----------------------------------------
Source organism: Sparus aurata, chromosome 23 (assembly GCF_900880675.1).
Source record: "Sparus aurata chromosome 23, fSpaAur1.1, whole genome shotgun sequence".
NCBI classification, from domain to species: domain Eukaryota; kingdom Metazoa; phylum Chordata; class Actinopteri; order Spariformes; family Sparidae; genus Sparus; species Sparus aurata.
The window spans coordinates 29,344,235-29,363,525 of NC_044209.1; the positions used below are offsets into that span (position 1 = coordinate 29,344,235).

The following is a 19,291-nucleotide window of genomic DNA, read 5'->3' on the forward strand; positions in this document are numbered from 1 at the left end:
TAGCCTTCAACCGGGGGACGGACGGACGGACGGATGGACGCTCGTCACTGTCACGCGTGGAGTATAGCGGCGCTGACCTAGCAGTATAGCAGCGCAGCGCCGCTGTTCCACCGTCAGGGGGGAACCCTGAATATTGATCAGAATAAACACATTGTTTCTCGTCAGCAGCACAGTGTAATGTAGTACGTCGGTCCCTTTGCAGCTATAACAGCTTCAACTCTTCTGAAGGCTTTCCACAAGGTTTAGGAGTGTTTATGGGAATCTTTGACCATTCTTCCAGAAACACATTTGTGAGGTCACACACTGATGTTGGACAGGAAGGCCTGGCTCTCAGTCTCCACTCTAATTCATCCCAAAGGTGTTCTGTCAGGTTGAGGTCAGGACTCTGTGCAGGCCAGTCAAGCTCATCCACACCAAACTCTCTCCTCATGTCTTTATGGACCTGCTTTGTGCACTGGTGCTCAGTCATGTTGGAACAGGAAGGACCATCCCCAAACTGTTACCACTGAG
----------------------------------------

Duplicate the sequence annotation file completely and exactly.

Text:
Source organism: Sparus aurata, chromosome 23 (assembly GCF_900880675.1).
Source record: "Sparus aurata chromosome 23, fSpaAur1.1, whole genome shotgun sequence".
NCBI classification, from domain to species: domain Eukaryota; kingdom Metazoa; phylum Chordata; class Actinopteri; order Spariformes; family Sparidae; genus Sparus; species Sparus aurata.
The window spans coordinates 29,344,235-29,363,525 of NC_044209.1; the positions used below are offsets into that span (position 1 = coordinate 29,344,235).

The following is a 19,291-nucleotide window of genomic DNA, read 5'->3' on the forward strand; positions in this document are numbered from 1 at the left end:
TAGCCTTCAACCGGGGGACGGACGGACGGACGGATGGACGCTCGTCACTGTCACGCGTGGAGTATAGCGGCGCTGACCTAGCAGTATAGCAGCGCAGCGCCGCTGTTCCACCGTCAGGGGGGAACCCTGAATATTGATCAGAATAAACACATTGTTTCTCGTCAGCAGCACAGTGTAATGTAGTACGTCGGTCCCTTTGCAGCTATAACAGCTTCAACTCTTCTGAAGGCTTTCCACAAGGTTTAGGAGTGTTTATGGGAATCTTTGACCATTCTTCCAGAAACACATTTGTGAGGTCACACACTGATGTTGGACAGGAAGGCCTGGCTCTCAGTCTCCACTCTAATTCATCCCAAAGGTGTTCTGTCAGGTTGAGGTCAGGACTCTGTGCAGGCCAGTCAAGCTCATCCACACCAAACTCTCTCCTCATGTCTTTATGGACCTGCTTTGTGCACTGGTGCTCAGTCATGTTGGAACAGGAAGGACCATCCCCAAACTGTTACCACTGAG